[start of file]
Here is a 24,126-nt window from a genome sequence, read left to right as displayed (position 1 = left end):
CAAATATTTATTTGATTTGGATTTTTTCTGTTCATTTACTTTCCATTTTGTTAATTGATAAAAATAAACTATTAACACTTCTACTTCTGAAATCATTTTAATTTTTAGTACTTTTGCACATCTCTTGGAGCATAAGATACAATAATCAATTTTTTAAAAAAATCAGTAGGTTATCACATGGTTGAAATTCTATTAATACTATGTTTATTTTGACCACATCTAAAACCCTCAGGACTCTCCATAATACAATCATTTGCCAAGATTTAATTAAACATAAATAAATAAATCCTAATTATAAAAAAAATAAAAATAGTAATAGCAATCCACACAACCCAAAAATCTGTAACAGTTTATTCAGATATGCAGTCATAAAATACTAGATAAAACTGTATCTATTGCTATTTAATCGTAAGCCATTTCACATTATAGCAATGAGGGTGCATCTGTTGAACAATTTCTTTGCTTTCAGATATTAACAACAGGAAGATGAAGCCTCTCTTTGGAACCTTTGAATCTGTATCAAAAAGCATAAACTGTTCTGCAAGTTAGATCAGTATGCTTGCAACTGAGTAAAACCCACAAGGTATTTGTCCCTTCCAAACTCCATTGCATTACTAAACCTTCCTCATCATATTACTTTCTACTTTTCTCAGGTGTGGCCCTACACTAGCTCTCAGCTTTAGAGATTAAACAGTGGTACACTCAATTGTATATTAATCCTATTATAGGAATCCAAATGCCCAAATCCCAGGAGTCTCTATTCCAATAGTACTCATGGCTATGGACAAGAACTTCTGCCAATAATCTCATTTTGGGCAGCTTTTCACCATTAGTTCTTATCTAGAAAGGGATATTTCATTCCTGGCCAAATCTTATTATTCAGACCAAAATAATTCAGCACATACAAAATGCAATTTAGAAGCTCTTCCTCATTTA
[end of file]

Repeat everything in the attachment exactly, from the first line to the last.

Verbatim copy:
Here is a 24,126-nt window from a genome sequence, read left to right as displayed (position 1 = left end):
CAAATATTTATTTGATTTGGATTTTTTCTGTTCATTTACTTTCCATTTTGTTAATTGATAAAAATAAACTATTAACACTTCTACTTCTGAAATCATTTTAATTTTTAGTACTTTTGCACATCTCTTGGAGCATAAGATACAATAATCAATTTTTTAAAAAAATCAGTAGGTTATCACATGGTTGAAATTCTATTAATACTATGTTTATTTTGACCACATCTAAAACCCTCAGGACTCTCCATAATACAATCATTTGCCAAGATTTAATTAAACATAAATAAATAAATCCTAATTATAAAAAAAATAAAAATAGTAATAGCAATCCACACAACCCAAAAATCTGTAACAGTTTATTCAGATATGCAGTCATAAAATACTAGATAAAACTGTATCTATTGCTATTTAATCGTAAGCCATTTCACATTATAGCAATGAGGGTGCATCTGTTGAACAATTTCTTTGCTTTCAGATATTAACAACAGGAAGATGAAGCCTCTCTTTGGAACCTTTGAATCTGTATCAAAAAGCATAAACTGTTCTGCAAGTTAGATCAGTATGCTTGCAACTGAGTAAAACCCACAAGGTATTTGTCCCTTCCAAACTCCATTGCATTACTAAACCTTCCTCATCATATTACTTTCTACTTTTCTCAGGTGTGGCCCTACACTAGCTCTCAGCTTTAGAGATTAAACAGTGGTACACTCAATTGTATATTAATCCTATTATAGGAATCCAAATGCCCAAATCCCAGGAGTCTCTATTCCAATAGTACTCATGGCTATGGACAAGAACTTCTGCCAATAATCTCATTTTGGGCAGCTTTTCACCATTAGTTCTTATCTAGAAAGGGATATTTCATTCCTGGCCAAATCTTATTATTCAGACCAAAATAATTCAGCACATACAAAATGCAATTTAGAAGCTCTTCCTCATTTA